General Psychology

Phineas Gage, The Social Brain, and Neurons


Phineas Gage is the peculiar story of a railroad foreman who improbably survived the impalement of a railroad spike entirely through the skull (Teles, 2020).  Oddly, immediately following the injury, he began writing in his workbook still recognized his doctor (O’Driscoll & Leach, 1998).  After a month’s struggle with infection and other complications from his injury, Gage miraculously recovered, with his doctor reporting significant changes to his personality, slight impairment to his intelligence, and epilepsy (1998). It was also suggested that he had suffered localized damage to the left frontal cortex (Van Horn et al., 2012). It was this damage that could suggest the changes to his decision making and social behavior, as the left frontal cortex is an imperative part of these faculties (Clark et al., 2003). In other words, damage to this area of the brain is known for resulting in profound changes to behavior.

 Neurons can be defined as electrically excitable cells responsible for transmitting signals throughout the body (Ludwig et al., 2021). They work by utilizing electrical and chemical signals to transmit information from their synapse to other synapses.  They are also connected to effector organs at neuroeffector junctions.  One of the primary components of a neuron, the axon, can be conceived as the transmitter, responsible for communicating efferent signals.  Another primary constituent of a neuron, the dendrite, can be considered the receiver, which collects these afferent signals from its synaptic surrounding (2021). One of the best ways to perceive the functioning of neurons could be to consider them a sort of biological radio communication system. It is reasonable to suggest that neurons will only work properly when there are more than one in proper tact and position.  This is because, much like a radio communication, there must be both a transmitting radio and a receiving radio for a transmission to be considered successful.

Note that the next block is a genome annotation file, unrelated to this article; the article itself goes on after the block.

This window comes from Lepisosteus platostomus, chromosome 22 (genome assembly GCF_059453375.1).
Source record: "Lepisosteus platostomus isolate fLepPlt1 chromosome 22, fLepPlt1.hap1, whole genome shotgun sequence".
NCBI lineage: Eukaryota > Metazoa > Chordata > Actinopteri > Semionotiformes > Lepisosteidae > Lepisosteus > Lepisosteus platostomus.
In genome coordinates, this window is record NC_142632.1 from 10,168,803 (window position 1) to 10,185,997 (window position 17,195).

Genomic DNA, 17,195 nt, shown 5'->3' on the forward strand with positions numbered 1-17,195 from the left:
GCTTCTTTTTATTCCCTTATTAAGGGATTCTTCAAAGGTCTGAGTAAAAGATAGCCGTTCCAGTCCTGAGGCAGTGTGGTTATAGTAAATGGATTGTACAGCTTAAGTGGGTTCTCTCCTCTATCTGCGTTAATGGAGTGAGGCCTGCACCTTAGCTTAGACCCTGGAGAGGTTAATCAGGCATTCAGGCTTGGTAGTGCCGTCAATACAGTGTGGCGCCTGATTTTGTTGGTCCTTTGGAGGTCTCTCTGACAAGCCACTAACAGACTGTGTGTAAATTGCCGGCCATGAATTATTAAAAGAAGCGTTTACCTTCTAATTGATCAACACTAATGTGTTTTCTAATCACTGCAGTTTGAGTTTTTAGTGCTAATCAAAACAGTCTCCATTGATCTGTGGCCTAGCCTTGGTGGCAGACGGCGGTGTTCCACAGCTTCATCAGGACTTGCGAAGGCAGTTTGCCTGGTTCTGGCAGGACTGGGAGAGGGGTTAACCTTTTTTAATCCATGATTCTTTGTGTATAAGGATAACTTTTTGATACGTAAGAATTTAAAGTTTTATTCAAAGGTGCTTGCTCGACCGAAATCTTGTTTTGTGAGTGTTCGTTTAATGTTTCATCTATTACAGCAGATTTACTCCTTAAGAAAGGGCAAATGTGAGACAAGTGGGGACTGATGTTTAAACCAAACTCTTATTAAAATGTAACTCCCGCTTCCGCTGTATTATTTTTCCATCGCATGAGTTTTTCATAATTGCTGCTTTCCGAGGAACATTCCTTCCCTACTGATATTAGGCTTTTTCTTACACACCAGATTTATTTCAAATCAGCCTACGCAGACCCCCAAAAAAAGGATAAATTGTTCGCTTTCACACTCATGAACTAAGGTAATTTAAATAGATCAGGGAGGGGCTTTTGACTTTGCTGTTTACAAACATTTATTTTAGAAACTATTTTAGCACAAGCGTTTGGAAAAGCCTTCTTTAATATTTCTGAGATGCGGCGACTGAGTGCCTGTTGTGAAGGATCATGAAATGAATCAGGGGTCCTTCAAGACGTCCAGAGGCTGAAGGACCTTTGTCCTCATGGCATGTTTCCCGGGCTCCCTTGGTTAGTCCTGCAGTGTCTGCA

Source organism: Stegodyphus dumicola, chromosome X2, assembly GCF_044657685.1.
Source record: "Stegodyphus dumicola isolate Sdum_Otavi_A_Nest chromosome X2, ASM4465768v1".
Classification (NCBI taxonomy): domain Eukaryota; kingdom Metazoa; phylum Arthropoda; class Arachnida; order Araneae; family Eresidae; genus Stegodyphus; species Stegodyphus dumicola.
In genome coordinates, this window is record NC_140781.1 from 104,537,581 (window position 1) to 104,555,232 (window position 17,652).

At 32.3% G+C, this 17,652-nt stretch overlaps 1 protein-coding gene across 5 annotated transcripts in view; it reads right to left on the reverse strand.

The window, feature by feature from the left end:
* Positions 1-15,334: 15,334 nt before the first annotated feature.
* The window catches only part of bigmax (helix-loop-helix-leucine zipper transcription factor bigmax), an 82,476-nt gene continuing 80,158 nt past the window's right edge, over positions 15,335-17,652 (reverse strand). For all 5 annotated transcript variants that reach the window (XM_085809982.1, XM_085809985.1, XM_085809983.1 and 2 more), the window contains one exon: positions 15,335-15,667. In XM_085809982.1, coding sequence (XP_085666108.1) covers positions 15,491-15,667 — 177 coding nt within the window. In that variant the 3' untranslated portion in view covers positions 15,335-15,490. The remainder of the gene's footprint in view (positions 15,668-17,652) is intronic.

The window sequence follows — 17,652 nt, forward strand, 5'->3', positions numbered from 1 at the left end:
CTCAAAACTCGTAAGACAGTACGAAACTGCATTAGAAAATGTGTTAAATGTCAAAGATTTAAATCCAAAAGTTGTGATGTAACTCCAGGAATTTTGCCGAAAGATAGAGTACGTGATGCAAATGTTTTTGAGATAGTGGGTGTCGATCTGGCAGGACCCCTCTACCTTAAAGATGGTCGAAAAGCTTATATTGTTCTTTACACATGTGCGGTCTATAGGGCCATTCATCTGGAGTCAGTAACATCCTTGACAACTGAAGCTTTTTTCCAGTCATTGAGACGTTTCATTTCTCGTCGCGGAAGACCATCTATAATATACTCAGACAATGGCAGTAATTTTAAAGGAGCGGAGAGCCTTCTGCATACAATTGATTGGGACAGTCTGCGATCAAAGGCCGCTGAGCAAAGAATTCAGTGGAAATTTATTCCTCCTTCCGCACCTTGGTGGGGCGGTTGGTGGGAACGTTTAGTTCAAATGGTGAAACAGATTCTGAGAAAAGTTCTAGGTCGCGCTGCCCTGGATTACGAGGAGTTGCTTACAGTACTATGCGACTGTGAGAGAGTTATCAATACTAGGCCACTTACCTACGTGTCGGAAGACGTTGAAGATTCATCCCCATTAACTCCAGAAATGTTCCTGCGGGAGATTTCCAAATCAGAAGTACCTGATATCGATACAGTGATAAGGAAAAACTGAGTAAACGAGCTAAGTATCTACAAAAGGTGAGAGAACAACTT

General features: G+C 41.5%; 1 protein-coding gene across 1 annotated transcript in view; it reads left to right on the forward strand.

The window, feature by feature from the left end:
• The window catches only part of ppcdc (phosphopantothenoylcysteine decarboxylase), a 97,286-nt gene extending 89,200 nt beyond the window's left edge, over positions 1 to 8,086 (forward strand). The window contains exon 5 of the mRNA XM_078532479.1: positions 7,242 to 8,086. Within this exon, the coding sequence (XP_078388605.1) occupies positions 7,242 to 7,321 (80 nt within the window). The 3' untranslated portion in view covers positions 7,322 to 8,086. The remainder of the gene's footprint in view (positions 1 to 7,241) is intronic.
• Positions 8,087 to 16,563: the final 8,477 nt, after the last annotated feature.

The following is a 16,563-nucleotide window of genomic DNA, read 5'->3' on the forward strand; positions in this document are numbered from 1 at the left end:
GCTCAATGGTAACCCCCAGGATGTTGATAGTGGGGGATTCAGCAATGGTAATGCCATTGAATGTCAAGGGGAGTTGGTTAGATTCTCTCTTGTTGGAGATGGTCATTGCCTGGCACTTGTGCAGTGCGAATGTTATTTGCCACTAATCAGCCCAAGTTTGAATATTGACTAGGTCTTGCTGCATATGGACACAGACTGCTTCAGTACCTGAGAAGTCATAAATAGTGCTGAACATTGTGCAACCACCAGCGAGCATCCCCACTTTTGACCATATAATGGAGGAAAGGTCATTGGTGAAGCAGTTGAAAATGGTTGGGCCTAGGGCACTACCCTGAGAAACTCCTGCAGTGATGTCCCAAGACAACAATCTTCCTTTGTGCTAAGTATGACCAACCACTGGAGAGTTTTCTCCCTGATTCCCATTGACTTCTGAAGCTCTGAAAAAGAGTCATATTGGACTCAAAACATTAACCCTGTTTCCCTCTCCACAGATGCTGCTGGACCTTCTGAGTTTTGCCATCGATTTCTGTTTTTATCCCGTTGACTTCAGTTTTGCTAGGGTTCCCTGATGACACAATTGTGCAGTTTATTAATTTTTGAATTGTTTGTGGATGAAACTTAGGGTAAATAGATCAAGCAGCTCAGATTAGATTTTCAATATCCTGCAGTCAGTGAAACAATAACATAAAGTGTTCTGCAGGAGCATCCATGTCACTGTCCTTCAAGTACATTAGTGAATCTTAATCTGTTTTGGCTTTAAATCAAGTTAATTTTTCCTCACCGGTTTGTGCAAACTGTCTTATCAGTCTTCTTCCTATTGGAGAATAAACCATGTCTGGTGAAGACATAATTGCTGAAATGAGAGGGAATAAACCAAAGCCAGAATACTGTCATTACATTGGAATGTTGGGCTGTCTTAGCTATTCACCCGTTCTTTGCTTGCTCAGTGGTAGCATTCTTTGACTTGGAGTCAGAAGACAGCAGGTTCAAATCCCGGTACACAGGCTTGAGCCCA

In terms of how this philosophy behind neuronal function relates to the curious case of Phineas Gage, it could be said that portions of the patient’s neuronal pathways were damaged in the affected areas of the brain related to his injury.  Specifically, neuronal pathways were likely damaged in the left frontal cortex, an area of the brain significantly responsible for behavior and decision-making. This type of injury easily, reasonably explains the profound changes to personality incurred by the patient. It is not difficult to postulate that neurons which would normally have properly transmitted information responsible for the patient’s original personality and behavior were damaged to the point they no longer properly transmitted or received information the same way. In the case of Phineas Gage, this resulted in a more docile, slower personality.


Clark, L., Manes, F., Antoun, N., Sahakian, B., and Robbins, T., (2003). The contributions of lesion laterality and lesion volume to decision-making impairment following frontal lobe damage. Neuropsychologia, 41(11), 1474-1483. DOI:

Ludwig, P., Reddy, V., and Varacallo, M., (2021). Neuroanatomy, Neurons. In: StatPearls [Internet]. Treasure Island (FL): StatPearls Publishing. Retrieved from:

O’Driscoll, K., & Leach, J. P. (1998). “No longer Gage”: an iron bar through the head. Early observations of personality change after injury to the prefrontal cortex. BMJ (Clinical research ed.), 317(7174), 1673–1674. DOI:

Teles R. V. (2020). Phineas Gage’s great legacy. Dementia & neuropsychologia, 14(4), 419–421.

Van Horn, J., Irimia, A., Torgerson, C., Chambers, M., Kikinis, R., & Toga, A., (2012). Mapping connectivity damage in the case of Phineas Gage. PloS one, 7(5), e37454. DOI:

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